A viral photo put the agriculture community on alert.
This week, Mindy Johnson posted a photo of a cornfield on their farm about 10 miles west of Hutchinson, Minn. The Johnson family runs about 2,000 acres of corn and soybeans. Any other photo would have just been another day in agriculture, but this one showed a chain wrapped around a corn stalk.
Hoping to spread the word on what is being called “ag-terrorism,” the Facebook post has been shared more than 22,000 times.
Mindy’s son, Jake Johnson, said his dad, John, and grandfather, Ryan, were going out to combine the last field of corn this fall when they noticed a chain snagged their corn head.
“They were doing a pass right next to the road, and they kind of thought it was something that fell off the road,” Jake said. “It just seemed like the logical solution right away. They kept going and didn’t think much of it, but then they started finding more spots just like that.”
A 6-food rebar rod was stuck in the ground about a foot and was coming out of the header. Jake said that stopped the slip clutch, so there was only minor damage, but the incidents were cause to call dispatch at the Meeker County Sheriff’s Office.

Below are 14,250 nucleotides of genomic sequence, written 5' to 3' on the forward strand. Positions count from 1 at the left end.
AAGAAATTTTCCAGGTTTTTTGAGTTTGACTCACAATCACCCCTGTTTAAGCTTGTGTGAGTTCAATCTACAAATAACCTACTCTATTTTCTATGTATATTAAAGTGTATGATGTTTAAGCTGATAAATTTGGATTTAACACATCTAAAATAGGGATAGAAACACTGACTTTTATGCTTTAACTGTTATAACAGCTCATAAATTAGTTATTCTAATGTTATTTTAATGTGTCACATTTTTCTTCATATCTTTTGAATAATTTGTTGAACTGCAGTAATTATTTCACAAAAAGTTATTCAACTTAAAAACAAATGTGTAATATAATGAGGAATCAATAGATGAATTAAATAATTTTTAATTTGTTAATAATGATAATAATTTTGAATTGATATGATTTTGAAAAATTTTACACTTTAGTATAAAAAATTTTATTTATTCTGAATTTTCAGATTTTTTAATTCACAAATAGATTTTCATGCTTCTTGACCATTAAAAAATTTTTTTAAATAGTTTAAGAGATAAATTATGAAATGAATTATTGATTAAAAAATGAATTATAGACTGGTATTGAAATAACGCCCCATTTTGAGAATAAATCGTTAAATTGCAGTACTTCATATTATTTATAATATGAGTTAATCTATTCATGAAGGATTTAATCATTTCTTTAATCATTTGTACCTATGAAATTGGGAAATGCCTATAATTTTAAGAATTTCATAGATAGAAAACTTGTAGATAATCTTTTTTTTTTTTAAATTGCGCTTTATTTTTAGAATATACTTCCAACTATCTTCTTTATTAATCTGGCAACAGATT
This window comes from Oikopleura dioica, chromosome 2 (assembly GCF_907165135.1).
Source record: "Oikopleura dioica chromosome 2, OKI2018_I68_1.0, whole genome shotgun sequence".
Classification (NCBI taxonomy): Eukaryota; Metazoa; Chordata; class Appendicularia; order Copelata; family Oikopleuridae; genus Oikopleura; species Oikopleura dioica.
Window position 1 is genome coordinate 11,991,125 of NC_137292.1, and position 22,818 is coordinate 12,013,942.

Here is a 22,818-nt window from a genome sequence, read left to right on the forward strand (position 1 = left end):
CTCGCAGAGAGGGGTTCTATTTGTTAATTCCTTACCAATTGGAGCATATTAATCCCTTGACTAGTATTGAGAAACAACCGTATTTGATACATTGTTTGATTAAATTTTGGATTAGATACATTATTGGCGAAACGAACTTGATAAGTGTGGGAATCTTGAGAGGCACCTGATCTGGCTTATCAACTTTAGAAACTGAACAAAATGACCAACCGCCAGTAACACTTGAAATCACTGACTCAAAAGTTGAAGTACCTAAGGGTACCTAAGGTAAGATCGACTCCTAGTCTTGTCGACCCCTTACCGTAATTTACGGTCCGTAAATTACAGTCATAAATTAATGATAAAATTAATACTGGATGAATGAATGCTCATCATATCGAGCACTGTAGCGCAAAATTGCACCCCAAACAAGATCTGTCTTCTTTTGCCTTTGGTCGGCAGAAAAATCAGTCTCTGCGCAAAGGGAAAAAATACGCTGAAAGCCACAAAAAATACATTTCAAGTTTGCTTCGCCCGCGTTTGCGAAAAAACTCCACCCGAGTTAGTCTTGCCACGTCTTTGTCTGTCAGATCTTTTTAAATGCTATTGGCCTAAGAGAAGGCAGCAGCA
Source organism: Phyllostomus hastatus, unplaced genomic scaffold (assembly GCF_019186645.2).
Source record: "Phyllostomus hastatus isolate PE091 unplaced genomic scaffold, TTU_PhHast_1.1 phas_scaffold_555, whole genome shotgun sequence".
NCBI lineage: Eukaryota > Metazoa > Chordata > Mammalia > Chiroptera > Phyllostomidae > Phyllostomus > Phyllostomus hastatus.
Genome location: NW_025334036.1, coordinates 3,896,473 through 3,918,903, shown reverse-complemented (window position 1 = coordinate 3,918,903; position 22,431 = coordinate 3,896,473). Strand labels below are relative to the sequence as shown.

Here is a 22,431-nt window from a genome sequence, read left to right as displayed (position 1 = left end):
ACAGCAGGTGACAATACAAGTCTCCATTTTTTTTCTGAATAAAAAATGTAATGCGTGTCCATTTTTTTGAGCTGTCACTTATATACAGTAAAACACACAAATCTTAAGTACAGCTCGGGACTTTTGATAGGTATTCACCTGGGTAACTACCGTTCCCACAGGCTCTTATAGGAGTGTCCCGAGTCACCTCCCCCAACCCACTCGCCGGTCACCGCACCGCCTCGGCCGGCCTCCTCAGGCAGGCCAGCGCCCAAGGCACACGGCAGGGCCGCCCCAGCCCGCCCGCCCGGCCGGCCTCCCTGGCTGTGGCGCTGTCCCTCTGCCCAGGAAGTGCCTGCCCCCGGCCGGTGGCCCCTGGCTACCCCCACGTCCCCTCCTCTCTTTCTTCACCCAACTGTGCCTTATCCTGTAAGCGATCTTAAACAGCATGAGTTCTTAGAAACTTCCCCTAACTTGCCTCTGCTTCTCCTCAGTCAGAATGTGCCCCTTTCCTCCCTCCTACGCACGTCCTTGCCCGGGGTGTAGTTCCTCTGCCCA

After walking in the field to find other potential traps, they found another chain and snapped a photo.
“It was pretty obvious it was placed there on purpose,” Jake said.
A detective on the scene took photos and kept the chains and rod as evidence. The Johnson family continued carefully combining searching for other potential problems.
The Johnsons had no idea why their field was targeted and said they have not heard of any similar incidents taking place on neighboring farms.
“It really kind of came out of the blue,” Jake said. “We have no idea who this is.”
The Meeker County Sheriff’s Office could not speculate on a motive or even how long the traps had been set in the field.
Comments on the Facebook post speculated those responsible for the vandalism were protesting anything from noise to pollution and GMOs. Another comment included the post of a Tennessee farmer who had diesel exhaust fluid dumped in the diesel fuel tank of their combine causing damage.
“I didn’t really know this type of vandalism existed beforehand, but then it just comes and smacks you in the face like this, and then you know it exists,” Jake said.
Despite having more stress added to a delayed, wet harvest, the Johnson family has hope that sharing this story will help others.
“We just wanted to really raise awareness for this,” Jake said. “We want everyone to come together as a farming community and be aware of this as an issue. Be careful, and keep farming.”
The Johnson’s family farm is run by Jake’s grandparents, John and Karen Johnson, parents, Mindy and Ryan Johnson, as well as Jake and his siblings Judah, Joanna and Julia.